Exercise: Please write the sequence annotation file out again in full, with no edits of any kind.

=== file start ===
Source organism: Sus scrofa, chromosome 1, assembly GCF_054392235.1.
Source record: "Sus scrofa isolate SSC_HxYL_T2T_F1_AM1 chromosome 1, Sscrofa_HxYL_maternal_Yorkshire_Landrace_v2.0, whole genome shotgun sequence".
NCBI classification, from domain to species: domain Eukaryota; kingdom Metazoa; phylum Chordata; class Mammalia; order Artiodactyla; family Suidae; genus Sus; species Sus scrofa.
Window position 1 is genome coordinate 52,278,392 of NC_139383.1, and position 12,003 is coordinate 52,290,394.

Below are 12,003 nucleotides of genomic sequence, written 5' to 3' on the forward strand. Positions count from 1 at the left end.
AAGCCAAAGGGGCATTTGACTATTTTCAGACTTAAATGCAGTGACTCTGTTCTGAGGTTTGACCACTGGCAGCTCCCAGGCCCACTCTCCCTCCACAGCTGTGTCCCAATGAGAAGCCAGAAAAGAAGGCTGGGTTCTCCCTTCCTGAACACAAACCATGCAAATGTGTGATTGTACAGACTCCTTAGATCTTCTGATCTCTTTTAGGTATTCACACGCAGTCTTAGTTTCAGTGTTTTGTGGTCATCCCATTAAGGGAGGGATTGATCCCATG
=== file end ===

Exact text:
Source organism: Sus scrofa, chromosome 1, assembly GCF_054392235.1.
Source record: "Sus scrofa isolate SSC_HxYL_T2T_F1_AM1 chromosome 1, Sscrofa_HxYL_maternal_Yorkshire_Landrace_v2.0, whole genome shotgun sequence".
NCBI classification, from domain to species: domain Eukaryota; kingdom Metazoa; phylum Chordata; class Mammalia; order Artiodactyla; family Suidae; genus Sus; species Sus scrofa.
Window position 1 is genome coordinate 52,278,392 of NC_139383.1, and position 12,003 is coordinate 52,290,394.

Below are 12,003 nucleotides of genomic sequence, written 5' to 3' on the forward strand. Positions count from 1 at the left end.
AAGCCAAAGGGGCATTTGACTATTTTCAGACTTAAATGCAGTGACTCTGTTCTGAGGTTTGACCACTGGCAGCTCCCAGGCCCACTCTCCCTCCACAGCTGTGTCCCAATGAGAAGCCAGAAAAGAAGGCTGGGTTCTCCCTTCCTGAACACAAACCATGCAAATGTGTGATTGTACAGACTCCTTAGATCTTCTGATCTCTTTTAGGTATTCACACGCAGTCTTAGTTTCAGTGTTTTGTGGTCATCCCATTAAGGGAGGGATTGATCCCATG